Rasheed Wallace Rumors

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Rasheed Wallace
Rasheed Wallace
Position: -
Born: 09/17/74
Height: 6-11 / 2.11
Weight:230 lbs. / 104.4 kg.
Earnings: $158,110,581 ($216,342,931*)

Nets to make 'godfather offer' to Gregg Popovich?

In an appearance this week on the “Let’s Get Technical” podcast with retired NBA stars Rasheed Wallace and Bonzi Wells, Gerald Brown of SiriusXM NBA Radio noted the presence of rumors linking Popovich to the Brooklyn Nets. The rumors state that Nets owner Joe Tsai is looking to make a “godfather offer” to Popovich for him to come coach the team.

1 day ago via Twitter
Two former Knicks blasted the new front office, with Rasheed Wallace calling the hirings of Leon Rose and William Wesley “a brain fart” by the organization and Stephon Marbury labeling Wesley, in particular, a “world wide sucker.” Marbury didn’t get into specifics during his social media rant, but Wallace said the executives carry baggage into their new jobs because of their dealings as agents and won’t have the respect of players because they lack a basketball background.
“I thought he was going to be a little stuck-up, but he wasn’t. He was a down-to-earth dude, and personally he helped me, he helped us.” Rasheed Wallace on having Scottie Pippen as a teammate @SportsnetBen @JDBunkis @BonziSheedTech .

Whitsitt: When Jermaine was a free agent, I was able to get him to re-sign. And I did make a commitment that if he didn’t get a fair shake … I’d try to move [him] somewhere where [he] could get some playing time. Dunleavy: I have Arvydas Sabonis, Rasheed Wallace and Brian Grant—three guys that are right there, as far as All-Stars in this league. And I’m expected to win every single game. Whitsitt: For whatever reason, Mike did not like Jermaine and just didn’t want to play him, didn’t want to develop him. He had some personality issues with him. Pippen: At some point, I saw where he broke Jermaine’s spirit.
The Blazers, though combustible, were talented and ridiculously deep, with five current or future All-Stars—Scottie Pippen, Rasheed Wallace, Steve Smith, Detlef Schrempf and Jermaine O’Neal—plus potent offensive players like Damon Stoudamire and Bonzi Wells. It was arguably the strongest team the Lakers faced in their three-peat—and one of the best ever to miss the Finals. “It’s probably the best team I’ve ever faced playing basketball, period,” says Robert Horry, who won seven championships in his 16-year career, including three with the Lakers. “They were the toughest team,” Shaq says, “and they were the only team that wasn’t scared of us.”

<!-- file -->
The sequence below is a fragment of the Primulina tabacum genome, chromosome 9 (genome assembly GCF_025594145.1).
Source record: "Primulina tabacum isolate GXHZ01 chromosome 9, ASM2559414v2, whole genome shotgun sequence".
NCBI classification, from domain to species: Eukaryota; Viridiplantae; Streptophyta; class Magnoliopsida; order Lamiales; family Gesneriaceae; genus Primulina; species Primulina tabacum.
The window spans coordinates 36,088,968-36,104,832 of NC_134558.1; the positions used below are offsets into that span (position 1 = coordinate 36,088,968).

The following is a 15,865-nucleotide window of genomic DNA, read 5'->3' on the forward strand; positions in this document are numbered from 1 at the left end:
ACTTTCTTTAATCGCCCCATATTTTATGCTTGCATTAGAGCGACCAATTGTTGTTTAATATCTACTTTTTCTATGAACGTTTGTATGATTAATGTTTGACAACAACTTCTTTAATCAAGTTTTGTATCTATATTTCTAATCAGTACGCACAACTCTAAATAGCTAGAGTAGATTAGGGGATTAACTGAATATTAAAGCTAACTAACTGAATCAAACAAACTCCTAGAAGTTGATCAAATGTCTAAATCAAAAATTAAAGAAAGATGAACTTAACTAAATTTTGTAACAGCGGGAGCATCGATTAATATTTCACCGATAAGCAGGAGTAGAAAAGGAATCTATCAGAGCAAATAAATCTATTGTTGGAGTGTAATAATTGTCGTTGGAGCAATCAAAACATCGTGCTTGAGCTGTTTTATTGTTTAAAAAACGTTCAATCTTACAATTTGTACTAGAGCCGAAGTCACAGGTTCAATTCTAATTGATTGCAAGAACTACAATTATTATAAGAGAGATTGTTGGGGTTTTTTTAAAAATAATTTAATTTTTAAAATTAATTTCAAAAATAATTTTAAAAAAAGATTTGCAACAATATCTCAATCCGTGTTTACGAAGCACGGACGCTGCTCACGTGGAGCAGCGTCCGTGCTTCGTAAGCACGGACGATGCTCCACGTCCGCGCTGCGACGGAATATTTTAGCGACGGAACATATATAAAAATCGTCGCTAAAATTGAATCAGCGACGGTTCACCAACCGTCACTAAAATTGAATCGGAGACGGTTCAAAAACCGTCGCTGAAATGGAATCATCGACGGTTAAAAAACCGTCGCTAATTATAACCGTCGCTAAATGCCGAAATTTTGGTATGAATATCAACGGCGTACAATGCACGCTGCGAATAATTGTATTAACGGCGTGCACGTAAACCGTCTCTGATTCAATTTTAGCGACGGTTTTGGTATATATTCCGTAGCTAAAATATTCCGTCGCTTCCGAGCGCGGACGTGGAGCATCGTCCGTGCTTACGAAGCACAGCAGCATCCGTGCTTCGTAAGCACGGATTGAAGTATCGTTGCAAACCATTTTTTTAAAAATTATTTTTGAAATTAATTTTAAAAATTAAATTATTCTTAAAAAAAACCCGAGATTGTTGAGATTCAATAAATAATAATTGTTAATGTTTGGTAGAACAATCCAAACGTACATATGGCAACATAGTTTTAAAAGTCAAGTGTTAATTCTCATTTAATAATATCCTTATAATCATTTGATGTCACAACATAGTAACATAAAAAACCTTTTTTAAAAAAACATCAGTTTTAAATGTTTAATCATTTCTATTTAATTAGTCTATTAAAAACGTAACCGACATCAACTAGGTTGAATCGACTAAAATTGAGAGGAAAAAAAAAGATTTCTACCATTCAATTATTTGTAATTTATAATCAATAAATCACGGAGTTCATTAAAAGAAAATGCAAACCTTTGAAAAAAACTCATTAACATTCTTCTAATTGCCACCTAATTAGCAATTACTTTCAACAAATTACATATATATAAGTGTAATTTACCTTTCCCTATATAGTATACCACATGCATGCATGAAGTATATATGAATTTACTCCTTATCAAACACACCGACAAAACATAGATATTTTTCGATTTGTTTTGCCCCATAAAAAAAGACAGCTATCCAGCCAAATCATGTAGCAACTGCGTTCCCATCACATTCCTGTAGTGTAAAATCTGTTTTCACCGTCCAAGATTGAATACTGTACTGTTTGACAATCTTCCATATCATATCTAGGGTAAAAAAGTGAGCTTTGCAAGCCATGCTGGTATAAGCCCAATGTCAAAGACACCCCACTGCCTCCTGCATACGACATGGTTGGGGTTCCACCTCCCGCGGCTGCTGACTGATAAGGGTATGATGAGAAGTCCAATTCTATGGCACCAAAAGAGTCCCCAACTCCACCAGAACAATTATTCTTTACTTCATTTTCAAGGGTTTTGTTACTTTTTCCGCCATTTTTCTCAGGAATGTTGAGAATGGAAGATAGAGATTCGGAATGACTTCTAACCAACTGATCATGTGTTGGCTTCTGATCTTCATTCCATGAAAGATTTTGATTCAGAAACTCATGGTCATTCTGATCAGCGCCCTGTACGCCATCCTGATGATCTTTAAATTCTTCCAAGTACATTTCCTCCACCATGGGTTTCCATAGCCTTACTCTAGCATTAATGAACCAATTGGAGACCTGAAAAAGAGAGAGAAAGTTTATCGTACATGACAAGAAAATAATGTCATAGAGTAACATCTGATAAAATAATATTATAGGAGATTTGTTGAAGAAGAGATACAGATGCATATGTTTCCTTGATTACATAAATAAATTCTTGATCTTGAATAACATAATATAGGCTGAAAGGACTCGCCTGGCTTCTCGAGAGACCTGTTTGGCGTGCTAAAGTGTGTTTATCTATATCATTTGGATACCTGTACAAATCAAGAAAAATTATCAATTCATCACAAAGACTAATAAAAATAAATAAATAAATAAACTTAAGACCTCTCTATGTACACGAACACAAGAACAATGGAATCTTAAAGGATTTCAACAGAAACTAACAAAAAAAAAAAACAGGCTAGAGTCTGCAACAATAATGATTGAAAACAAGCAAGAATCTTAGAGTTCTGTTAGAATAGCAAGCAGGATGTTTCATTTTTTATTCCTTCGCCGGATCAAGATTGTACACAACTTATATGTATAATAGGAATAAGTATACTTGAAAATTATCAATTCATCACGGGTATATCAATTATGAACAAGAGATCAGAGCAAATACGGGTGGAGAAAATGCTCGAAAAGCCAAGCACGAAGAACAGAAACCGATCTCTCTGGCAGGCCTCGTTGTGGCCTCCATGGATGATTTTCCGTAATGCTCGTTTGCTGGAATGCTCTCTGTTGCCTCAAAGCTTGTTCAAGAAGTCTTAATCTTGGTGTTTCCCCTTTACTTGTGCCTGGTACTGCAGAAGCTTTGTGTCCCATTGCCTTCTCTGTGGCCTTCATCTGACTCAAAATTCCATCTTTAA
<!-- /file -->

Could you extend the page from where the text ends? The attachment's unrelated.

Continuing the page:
“If you think about Rasheed Wallace’s relationship with referees over the years — it was impossible,” said Crawford, who retired in 2017 after 31 seasons as an NBA referee that included 23 straight Finals appearances. “He was the most difficult man in the world to referee, to deal with. It was impossible. “So Game 7, NBA Finals, you hear security knocking on the door saying, ‘Hey, Rasheed Wallace would like to come into the locker room and talk to you guys.’ I said, ‘Are you serious?’ I can only imagine what this fight would be like in this locker room. He would kick our butts. So I actually told the security guy, I said, ‘You know what? No way. Rasheed can’t come in the locker room.’ Then they said, ‘But he wants to come in and talk to you guys,’ and supposedly, he wanted to come in and apologize. That’s what I heard. But, guess what guys, too late.”
In between his penchant for picking up technical fouls at unforeseen rates and walking to the beat of his own drum, Rasheed Wallace provided us with one of the more iconic after-shot celebrations — the “three-to-the-dome.” But that celebration almost didn’t survive the test of time. The quarantine has given us a chance to understand our favorite athletes more personally. On KFTV, an underrated New York Knicks-based podcast show, Rasheed Wallace gave us an in-depth look into the origin of that celebration, and on how the NBA actually wanted to ban it during his time in Boston.
Rasheed Wallace: “When I was in Boston in 2010, every time I made a three, I would hold the three up, and kind of sort of the Kirk Gibson. So when I was up there, I was like ‘You know, I just gotta try to do something funny that everybody likes, so I came up with three to the dome. Then, the few minutes that I did get in some of the games and made a shot, the NBA hit me like, ‘Yo, you gotta stop doing that.’ They thought it was, one, a gang sign, and two, they thought I was trying to represent, ‘I’m gonna shoot you in the head.”
You had a rivalry with Tim throughout your career, mostly because of the beast that was the Western Conference and the power forwards across the conference, including him, Rasheed Wallace and Chris Webber. How ironic is it now that you and Tim are going in together? Kevin Garnett: Yeah, man. In the sense of having a career, you never know how long it’s going to go. You don’t even know if you’re even going to have one. So to have one, and be pretty good at it and you can look back at accolades and won some things and most importantly, left your print on the game … Timmy, for me, him and Rasheed were always the pinnacle. They were always the more tougher matchup for me personally. Lot of times going into matchups, I had a lot of upside when I came in. I can say that these two were one of the difficult ones for me.